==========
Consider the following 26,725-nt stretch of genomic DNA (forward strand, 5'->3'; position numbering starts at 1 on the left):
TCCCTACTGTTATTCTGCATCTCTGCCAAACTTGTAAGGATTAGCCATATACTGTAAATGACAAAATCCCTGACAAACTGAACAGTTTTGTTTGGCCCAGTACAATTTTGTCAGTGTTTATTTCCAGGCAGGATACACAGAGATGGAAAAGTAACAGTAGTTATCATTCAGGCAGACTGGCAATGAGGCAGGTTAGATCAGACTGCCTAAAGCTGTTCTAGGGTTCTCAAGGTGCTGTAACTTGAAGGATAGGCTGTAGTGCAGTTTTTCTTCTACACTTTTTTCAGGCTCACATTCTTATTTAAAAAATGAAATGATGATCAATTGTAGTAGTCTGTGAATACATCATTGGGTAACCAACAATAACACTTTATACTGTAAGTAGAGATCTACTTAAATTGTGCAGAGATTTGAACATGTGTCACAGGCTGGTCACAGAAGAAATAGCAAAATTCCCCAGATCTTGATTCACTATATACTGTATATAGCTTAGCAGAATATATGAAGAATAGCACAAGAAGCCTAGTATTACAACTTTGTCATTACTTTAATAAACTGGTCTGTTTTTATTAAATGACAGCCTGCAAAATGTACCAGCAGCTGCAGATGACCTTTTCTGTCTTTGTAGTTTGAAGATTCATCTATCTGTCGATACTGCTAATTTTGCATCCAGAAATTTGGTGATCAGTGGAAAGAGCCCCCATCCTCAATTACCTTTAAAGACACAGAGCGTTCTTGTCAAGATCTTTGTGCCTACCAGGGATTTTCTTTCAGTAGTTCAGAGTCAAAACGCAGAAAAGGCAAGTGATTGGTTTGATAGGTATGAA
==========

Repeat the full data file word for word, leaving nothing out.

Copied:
Consider the following 26,725-nt stretch of genomic DNA (forward strand, 5'->3'; position numbering starts at 1 on the left):
TCCCTACTGTTATTCTGCATCTCTGCCAAACTTGTAAGGATTAGCCATATACTGTAAATGACAAAATCCCTGACAAACTGAACAGTTTTGTTTGGCCCAGTACAATTTTGTCAGTGTTTATTTCCAGGCAGGATACACAGAGATGGAAAAGTAACAGTAGTTATCATTCAGGCAGACTGGCAATGAGGCAGGTTAGATCAGACTGCCTAAAGCTGTTCTAGGGTTCTCAAGGTGCTGTAACTTGAAGGATAGGCTGTAGTGCAGTTTTTCTTCTACACTTTTTTCAGGCTCACATTCTTATTTAAAAAATGAAATGATGATCAATTGTAGTAGTCTGTGAATACATCATTGGGTAACCAACAATAACACTTTATACTGTAAGTAGAGATCTACTTAAATTGTGCAGAGATTTGAACATGTGTCACAGGCTGGTCACAGAAGAAATAGCAAAATTCCCCAGATCTTGATTCACTATATACTGTATATAGCTTAGCAGAATATATGAAGAATAGCACAAGAAGCCTAGTATTACAACTTTGTCATTACTTTAATAAACTGGTCTGTTTTTATTAAATGACAGCCTGCAAAATGTACCAGCAGCTGCAGATGACCTTTTCTGTCTTTGTAGTTTGAAGATTCATCTATCTGTCGATACTGCTAATTTTGCATCCAGAAATTTGGTGATCAGTGGAAAGAGCCCCCATCCTCAATTACCTTTAAAGACACAGAGCGTTCTTGTCAAGATCTTTGTGCCTACCAGGGATTTTCTTTCAGTAGTTCAGAGTCAAAACGCAGAAAAGGCAAGTGATTGGTTTGATAGGTATGAA